[3] See also the Secret prayer for Saint John Baptist de Rossi (23 May, pro aliquibus locis), also used for Saint Joseph Cafasso (27 June, pro aliquibus locis): Oblátum tibi munus, quǽsumus, Dómine, in odórem suavitátis ascéndat: et, sancto Ioánne Baptísta Confessóre tuo intercedénte [intercedénte beáto Iosépho Confessóre tuo], nos córpore et mente puríficet.

[4] In the Clementine Vulgate text, Sirach 45:20 reads: Ipsum elegit ab omni vivente, offerre sacrificium Deo, incensum, et bonum odorem, in memoriam placare pro populo suo; see also 2 Corinthians 2:15 (quia Christi bonus odor sumus Deo).

[5] E. Moeller, J.M. Clément & B.C. ‘t Wallant (eds.), Corpus orationum (CCSL 160-160M; Brepols, 1992-2004), n. 1071: Descendat, precamur, omnipotens deus, super haec, quae tibi offerimus, verbum tuum sanctum, descendat inaestimabilis gloriae tuae spiritus, descendat antiquae indulgentiae tuae donum, ut fiat oblatio haec hostia spiritalis, in odorem suavitatis accepta; etiam nos famulos tuos per sanguinem Christi tua manus dextera invicta custodiat. This oration occurs in two manuscripts: the Gallicanum Vetus (8th century), and the Fulda Sacramentary (10th century).

[6] CO 2186 a: Deus, spes vera credentium, deus, gloria sempiterna sanctorum, pro cuius miseratione indulgentiam consequuntur peccatores, precamur te, domine, suppliciter, ut propitius respicias et sanctifices sacrificia ista et quasi incensum flagrans in odore suavissimo accipias. This prayer occurs in five manuscripts, including the 8th century Sacramentorum Engolismensis.

[7] CO 2888: Haec tibi, pater sancte, licet meis manibus offerantur, qui nec invocatione tui nominis dignus sum, tamen, quia per sanctum atque sanctificatum filii tui nomen oblationes offeruntur, sicut incensum in conspectu tuo cum odore suavitatis adscendant. This prayer occurs in eight manuscripts, including the 8th century Sacramentorum Gellonensis. For other orations that use the phrase odore suavitatis or similar, see: CO 340, 797, 1055, 2079, 2864, 2896, 2925, 3578, 3614, 3645, 4000, 4640, 5885, 5890.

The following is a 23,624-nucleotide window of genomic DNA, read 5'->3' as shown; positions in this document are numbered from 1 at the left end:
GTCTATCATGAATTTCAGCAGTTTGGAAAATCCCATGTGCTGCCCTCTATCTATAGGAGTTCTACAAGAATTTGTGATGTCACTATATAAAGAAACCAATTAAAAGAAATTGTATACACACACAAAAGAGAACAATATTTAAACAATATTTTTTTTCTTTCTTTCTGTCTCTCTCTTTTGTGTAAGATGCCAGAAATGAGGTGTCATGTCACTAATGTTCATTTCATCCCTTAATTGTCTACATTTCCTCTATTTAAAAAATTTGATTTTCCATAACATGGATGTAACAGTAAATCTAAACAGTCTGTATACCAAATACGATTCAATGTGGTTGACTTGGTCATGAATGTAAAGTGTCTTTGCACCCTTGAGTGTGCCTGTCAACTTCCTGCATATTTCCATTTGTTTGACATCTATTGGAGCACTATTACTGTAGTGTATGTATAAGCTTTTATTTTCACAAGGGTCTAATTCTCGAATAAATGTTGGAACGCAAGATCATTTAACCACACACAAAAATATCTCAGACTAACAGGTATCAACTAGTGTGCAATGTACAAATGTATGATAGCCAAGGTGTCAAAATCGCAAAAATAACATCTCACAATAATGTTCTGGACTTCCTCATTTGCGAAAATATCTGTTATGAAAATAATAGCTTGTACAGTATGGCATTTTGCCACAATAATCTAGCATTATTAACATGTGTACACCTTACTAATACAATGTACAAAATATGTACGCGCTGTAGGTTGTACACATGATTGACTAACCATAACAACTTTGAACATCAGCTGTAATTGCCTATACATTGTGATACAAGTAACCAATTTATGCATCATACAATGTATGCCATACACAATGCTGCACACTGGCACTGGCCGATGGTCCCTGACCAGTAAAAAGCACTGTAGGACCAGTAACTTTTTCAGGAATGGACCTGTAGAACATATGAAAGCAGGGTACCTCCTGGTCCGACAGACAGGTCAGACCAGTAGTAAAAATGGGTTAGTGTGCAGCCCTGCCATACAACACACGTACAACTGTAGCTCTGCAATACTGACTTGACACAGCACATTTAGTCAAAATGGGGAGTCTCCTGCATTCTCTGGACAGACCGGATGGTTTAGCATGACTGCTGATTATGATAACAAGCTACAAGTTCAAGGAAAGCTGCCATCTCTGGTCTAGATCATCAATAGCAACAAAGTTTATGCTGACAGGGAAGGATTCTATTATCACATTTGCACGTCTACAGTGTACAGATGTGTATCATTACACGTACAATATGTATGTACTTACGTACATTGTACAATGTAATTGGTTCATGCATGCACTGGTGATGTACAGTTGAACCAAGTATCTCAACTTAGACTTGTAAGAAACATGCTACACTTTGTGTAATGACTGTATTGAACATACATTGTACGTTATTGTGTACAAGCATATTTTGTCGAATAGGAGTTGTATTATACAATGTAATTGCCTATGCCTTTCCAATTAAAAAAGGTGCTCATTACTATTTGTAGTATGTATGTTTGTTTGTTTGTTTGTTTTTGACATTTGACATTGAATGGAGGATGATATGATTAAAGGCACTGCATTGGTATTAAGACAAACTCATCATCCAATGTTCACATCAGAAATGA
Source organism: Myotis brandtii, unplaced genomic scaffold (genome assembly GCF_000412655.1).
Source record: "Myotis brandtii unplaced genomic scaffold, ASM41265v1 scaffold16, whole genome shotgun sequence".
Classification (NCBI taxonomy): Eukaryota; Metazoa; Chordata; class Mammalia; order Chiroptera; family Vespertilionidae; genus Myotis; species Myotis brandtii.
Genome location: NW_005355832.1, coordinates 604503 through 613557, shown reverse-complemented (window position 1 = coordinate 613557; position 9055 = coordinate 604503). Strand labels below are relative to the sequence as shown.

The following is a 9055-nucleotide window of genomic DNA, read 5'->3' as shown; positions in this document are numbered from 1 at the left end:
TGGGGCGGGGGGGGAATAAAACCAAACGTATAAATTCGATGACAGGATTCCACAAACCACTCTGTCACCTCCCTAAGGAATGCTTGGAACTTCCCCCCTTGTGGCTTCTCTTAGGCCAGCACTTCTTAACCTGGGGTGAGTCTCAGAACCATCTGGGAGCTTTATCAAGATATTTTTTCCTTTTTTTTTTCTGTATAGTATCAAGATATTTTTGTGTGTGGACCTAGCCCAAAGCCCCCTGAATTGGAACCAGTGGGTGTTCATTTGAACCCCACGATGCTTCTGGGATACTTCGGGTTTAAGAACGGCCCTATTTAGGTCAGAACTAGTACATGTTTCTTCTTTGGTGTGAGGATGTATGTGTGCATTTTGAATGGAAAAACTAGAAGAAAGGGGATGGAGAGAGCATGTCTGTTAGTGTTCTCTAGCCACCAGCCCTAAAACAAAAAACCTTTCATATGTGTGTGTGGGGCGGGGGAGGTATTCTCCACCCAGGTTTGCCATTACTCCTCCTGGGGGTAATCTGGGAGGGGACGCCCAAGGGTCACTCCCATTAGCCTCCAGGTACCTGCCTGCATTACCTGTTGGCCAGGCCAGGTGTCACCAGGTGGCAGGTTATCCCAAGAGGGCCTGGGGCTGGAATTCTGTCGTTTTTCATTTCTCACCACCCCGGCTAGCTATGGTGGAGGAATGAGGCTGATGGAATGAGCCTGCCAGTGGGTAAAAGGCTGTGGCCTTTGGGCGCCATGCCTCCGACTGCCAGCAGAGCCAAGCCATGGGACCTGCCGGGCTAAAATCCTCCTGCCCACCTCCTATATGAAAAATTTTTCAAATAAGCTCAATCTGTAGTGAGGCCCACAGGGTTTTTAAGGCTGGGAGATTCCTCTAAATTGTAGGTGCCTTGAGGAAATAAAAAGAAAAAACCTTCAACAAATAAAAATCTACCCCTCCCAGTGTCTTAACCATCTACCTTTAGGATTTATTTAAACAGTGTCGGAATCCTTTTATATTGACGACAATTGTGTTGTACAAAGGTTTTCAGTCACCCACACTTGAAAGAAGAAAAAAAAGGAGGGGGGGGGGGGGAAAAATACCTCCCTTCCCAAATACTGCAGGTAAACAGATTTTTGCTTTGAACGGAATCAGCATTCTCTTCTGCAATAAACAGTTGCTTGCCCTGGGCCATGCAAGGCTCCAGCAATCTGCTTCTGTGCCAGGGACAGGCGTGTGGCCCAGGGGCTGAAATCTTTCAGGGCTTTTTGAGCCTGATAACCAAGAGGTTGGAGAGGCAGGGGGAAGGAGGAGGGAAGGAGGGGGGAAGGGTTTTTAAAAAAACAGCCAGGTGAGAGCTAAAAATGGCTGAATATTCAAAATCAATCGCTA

[8] Carlo Braga, “Il «Proprium de Sanctis»”, Ephemerides Liturgicae 84.6 (1970), pp. 401-431, at p. 424. My English translation of this Italian-language article can be found at New Liturgical Movement, in five parts (1, 2, 3, 4, 5).

[9] Genesis 8:6-13, 20-22 is read on Wednesday of Week 6 per annum in Year I, and Philippians 4:10-19 is read on Saturday in Week 31 per annum in Year II.

[10] See, e.g., Hymni instaurandi Breviarii Romani (Libreria Editrice Vaticana, 1968), p. 111, where Dom Lentini explains that two stanzas of the hymn for the Office of Readings of Ascension have been omitted because “they have concepts that are either obscure or revealed later or expressed with excessive wordplay (caro…)” (conceptus habent vel obscuros vel postea exhibitos vel nimio lusu verborum (caro…) expressos).